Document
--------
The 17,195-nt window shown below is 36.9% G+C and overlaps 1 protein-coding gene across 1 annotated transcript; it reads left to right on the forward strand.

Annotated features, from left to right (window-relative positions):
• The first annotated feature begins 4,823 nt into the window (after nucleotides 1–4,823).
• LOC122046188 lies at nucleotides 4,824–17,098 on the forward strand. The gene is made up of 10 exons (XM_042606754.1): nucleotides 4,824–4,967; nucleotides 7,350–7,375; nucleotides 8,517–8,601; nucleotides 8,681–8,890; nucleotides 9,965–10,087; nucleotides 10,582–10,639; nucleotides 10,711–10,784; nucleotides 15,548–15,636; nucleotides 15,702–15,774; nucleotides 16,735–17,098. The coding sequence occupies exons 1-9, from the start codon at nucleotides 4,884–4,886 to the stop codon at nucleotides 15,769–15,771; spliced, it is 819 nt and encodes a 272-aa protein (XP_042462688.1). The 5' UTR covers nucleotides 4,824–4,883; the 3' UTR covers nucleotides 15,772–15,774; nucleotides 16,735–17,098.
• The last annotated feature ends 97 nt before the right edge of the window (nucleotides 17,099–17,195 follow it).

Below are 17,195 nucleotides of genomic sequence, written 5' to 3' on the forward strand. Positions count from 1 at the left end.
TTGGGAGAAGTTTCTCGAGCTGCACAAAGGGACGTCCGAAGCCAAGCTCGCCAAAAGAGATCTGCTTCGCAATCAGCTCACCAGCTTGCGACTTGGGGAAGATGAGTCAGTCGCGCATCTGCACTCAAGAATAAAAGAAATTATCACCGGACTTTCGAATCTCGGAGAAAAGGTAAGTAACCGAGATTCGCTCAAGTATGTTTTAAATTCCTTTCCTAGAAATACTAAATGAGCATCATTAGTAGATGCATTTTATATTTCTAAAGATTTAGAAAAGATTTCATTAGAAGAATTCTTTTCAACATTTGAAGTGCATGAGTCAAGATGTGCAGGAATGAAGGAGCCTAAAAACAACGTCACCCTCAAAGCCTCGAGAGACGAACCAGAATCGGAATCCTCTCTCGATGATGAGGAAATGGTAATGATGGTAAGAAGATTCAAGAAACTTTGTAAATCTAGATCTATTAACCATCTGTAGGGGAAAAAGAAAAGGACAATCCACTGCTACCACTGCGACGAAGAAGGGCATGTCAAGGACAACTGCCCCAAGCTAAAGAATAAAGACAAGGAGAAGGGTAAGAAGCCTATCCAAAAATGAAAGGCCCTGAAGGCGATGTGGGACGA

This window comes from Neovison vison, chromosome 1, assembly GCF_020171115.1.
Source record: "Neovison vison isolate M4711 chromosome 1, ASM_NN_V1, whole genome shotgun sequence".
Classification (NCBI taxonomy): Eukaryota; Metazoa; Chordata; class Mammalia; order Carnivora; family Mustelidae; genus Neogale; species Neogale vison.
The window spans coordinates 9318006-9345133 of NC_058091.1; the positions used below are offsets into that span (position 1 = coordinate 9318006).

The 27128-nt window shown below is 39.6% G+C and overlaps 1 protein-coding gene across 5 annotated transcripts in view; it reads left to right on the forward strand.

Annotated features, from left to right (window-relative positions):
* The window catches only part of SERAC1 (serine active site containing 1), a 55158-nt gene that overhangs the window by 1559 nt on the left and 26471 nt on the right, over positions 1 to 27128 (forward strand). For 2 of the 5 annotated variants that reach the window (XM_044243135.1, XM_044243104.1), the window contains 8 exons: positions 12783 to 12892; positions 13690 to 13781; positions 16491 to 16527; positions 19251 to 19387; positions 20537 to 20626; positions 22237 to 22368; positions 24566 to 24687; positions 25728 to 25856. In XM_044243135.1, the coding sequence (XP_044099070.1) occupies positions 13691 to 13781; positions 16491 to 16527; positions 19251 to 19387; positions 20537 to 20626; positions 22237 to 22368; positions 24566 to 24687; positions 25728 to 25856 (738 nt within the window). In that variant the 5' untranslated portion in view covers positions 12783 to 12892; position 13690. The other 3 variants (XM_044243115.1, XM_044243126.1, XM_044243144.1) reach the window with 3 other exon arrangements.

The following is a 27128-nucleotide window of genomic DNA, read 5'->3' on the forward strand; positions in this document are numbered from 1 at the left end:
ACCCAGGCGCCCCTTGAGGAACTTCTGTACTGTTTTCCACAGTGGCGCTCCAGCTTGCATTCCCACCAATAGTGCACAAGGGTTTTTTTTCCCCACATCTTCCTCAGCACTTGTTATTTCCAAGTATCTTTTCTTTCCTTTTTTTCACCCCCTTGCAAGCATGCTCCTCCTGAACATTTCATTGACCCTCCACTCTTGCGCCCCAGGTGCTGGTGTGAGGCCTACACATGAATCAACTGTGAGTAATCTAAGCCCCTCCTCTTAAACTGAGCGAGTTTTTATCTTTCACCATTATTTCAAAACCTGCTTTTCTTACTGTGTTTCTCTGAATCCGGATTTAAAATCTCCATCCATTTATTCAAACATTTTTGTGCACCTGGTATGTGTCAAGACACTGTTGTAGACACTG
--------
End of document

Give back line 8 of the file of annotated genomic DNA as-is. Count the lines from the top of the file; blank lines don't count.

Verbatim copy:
This window comes from Neovison vison, chromosome 1, assembly GCF_020171115.1.